This answer is provided as a general opinion to a question posted on an internet forum. This does not create in either party the expectation that an attorney-client relationship has been entered into between the original poster and the Law Office of Reid Seino, LLC. Any information provided should not be solely taken as legal advice but in the context of general information. Please seek legal representation for any specific legal questions.

  2. I don't think you friend did you any favors and it appears that your friend didn't know what they were doing. I believe it best to hire an attorney to get this done right.

  3. I recommend that you contact an experienced divorce attorney in your area to assist you. He or she will be able to help you navigate this process. For tips on finding the right divorce attorney please read the link below. Best of luck.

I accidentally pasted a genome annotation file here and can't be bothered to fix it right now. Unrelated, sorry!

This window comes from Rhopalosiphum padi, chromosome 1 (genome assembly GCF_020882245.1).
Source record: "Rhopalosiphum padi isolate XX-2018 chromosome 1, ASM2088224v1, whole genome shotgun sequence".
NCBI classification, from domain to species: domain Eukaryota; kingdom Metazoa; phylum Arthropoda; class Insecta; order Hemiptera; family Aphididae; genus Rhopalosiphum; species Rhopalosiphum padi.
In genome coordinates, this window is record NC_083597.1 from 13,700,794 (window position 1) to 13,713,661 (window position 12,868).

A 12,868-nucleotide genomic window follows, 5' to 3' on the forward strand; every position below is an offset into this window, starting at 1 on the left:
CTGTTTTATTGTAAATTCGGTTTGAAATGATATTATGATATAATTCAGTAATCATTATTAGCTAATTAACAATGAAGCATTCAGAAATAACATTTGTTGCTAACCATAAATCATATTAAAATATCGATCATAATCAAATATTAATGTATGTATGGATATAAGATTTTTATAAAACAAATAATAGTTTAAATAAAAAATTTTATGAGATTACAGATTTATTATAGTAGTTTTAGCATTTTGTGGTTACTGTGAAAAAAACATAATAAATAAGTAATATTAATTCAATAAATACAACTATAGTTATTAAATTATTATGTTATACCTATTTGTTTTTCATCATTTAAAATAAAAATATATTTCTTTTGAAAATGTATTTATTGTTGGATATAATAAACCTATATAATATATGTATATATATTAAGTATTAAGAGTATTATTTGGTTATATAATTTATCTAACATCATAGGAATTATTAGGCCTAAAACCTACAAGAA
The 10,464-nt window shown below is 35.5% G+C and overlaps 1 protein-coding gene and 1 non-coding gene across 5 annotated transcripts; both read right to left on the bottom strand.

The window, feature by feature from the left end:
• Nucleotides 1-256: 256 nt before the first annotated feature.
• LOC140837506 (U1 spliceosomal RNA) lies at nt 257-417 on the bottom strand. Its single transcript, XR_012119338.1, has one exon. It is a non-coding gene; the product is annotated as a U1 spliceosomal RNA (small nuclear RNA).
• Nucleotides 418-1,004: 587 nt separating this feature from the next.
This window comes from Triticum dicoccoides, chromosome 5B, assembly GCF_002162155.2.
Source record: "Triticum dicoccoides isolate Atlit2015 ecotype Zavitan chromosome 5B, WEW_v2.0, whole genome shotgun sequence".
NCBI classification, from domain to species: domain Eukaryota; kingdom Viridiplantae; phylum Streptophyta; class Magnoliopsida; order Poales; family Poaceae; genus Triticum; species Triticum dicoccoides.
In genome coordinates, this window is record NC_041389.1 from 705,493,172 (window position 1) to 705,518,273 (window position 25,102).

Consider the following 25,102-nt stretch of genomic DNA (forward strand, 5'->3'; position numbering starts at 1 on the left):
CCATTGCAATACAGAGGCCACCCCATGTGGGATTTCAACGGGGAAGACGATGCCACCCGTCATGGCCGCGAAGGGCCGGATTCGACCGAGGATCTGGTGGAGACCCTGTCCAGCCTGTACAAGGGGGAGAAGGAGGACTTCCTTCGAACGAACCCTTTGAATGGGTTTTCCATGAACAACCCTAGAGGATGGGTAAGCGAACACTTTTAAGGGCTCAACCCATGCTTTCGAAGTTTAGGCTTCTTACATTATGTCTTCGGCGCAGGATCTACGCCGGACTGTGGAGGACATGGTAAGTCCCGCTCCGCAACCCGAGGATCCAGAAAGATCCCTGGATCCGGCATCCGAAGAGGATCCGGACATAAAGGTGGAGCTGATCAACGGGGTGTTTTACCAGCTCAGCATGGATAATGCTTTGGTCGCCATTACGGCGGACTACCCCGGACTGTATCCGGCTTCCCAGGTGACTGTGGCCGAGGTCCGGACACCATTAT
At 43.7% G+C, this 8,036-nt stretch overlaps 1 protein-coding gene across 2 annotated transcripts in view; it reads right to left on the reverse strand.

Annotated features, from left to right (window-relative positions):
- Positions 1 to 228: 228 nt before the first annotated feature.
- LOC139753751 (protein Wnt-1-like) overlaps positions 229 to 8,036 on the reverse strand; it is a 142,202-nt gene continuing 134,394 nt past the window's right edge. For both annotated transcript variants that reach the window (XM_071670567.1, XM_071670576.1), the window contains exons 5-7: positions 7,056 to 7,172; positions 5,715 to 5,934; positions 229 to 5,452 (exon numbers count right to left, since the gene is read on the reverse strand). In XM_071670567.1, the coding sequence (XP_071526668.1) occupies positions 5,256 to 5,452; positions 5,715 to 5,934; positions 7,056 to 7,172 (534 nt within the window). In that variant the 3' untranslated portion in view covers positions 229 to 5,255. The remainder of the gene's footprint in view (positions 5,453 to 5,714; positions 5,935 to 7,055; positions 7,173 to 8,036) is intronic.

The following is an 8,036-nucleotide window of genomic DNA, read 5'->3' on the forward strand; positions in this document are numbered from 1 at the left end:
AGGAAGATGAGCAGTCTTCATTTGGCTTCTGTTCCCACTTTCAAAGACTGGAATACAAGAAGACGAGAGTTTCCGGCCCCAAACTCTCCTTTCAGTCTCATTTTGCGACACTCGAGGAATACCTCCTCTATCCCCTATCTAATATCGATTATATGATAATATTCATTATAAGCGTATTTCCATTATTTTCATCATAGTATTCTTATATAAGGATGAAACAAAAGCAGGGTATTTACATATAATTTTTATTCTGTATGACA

4. You are definitely missing some important facts here. Is your friend an attorney? Why was your friend filing your divorce? Is this friend your spouse?
    If you have been married less than 5 years and you have no children together and you do not have any debt or assets together, perhaps your best option would have been to file for a Summary Dissolution instead of a dissolution or divorce. It sounds like you will need the help of an attorney to figure this situation out.

    This is not legal advice and a client-attorney relationship is not created as a result of this communication. For a free consultation call 619-752-0125 or email at Se habla Español.